When you apply for a loan, what does the loan officer look at
before approving or rejecting your application?
Here’s the inside scoop on what matters to your lender.
Whenever you apply for a loan, your financial institution will evaluate your loan application, decide if you’re going to be a good or bad risk, and make a decision. Lenders are in the business of loaning money.
If they make too many loans that go unpaid, it can jeopardize the entire company.
This post will focus on prime lending. Payday lending, title loans, and quick cash loans will be covered in future posts.
Each time you apply for a loan, your credit and personal profile are scrutinized based on many aspects, but it all boils down to three things…
Collateral | Capacity | Character
- Collateral: What are you trying to finance, and why?
- Capacity: Can you comfortably afford your payments now, and in the future?
- Character: How good are you for paying your past debts?
Let’s explore these areas a bit.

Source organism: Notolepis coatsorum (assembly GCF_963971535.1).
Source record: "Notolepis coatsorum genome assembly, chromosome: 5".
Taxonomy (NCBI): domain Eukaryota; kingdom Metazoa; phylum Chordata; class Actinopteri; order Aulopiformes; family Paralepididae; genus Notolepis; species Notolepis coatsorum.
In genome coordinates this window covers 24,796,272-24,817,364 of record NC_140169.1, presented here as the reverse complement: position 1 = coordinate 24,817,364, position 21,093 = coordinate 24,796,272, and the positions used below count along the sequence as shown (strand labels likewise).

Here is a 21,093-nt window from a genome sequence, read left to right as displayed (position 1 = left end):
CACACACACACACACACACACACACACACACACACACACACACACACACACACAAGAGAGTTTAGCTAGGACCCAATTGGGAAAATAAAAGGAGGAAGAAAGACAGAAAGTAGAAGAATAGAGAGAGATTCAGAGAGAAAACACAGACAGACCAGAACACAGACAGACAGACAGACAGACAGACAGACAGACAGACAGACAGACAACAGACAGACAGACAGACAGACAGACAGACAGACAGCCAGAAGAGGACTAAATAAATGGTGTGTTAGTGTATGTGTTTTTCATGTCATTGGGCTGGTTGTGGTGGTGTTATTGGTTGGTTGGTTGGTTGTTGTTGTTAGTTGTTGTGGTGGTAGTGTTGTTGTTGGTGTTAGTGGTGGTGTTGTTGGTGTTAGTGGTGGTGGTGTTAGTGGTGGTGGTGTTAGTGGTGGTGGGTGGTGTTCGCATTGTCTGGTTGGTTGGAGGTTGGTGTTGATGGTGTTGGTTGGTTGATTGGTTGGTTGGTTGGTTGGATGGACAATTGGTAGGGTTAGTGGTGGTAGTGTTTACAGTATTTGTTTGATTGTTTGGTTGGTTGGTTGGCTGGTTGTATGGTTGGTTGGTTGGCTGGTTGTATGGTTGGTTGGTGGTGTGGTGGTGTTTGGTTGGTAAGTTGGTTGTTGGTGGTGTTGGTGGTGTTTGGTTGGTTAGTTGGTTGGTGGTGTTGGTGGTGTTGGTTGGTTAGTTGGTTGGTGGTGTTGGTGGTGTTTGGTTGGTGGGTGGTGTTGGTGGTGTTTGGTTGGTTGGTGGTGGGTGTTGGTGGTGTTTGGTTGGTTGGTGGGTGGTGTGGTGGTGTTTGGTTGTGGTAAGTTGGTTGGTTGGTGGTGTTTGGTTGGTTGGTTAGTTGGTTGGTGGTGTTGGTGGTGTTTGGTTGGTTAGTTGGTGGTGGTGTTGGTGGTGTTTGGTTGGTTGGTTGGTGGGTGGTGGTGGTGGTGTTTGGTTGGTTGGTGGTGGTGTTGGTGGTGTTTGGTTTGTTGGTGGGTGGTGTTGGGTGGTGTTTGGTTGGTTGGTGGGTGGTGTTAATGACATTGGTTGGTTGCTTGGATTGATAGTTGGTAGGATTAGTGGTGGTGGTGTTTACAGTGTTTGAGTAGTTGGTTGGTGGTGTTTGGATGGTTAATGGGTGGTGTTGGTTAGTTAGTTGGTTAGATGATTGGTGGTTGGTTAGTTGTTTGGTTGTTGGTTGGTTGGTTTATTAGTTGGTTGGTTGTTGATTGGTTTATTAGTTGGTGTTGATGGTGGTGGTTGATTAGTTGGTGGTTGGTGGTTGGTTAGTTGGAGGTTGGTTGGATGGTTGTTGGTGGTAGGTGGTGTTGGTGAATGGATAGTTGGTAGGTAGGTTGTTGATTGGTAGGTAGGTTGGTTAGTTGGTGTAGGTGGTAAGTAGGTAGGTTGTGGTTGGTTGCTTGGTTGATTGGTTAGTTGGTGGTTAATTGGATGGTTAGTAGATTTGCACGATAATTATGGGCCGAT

No matter what they’re marketed as, or what they’re designed to be used for, ultimately there are only TWO types of loans.
- Secured: Auto. Home. Motorcycle. Boat. Home Equity
- Unsecured: Credit Cards. Student Loans. Lines of Credit. Signature/Personal Loans
Secured loans are the least risky for a lender because they know exactly when/where you are using the money, you’ve got something to lose if you stop paying, and they’ve got something to sell and recoup their money with. They also offer lower interest rates and more favorable repayment terms.
Unsecured loans offer greater flexibility with when/where you can use it, but they are reserved for people with stronger credit profiles who have history showing that they can be trusted to pay back a loan as agreed, since their signature is the only “pledge” the lender has. Because of this repayment risk, unsecured loans have higher interest rates.
In lender world, secured loans are generally the preferred loan.
However…just because you’re pledging something for the loan doesn’t mean you’re instantly approved. They’re going to evaluate one aspect more heavily in secured loans: Loan to Value.
The Loan to Value (LTV) is literally that… a ratio that measures how much money they are loaning you versus how much value the item has. You don’t want to pay for more than a car is worth, and the lender doesn’t want to loan you more than its worth, either.
Although 100% is available for strong borrowers, your lender will be more likely to approve your loan if you put some “skin in the game” by making a down payment.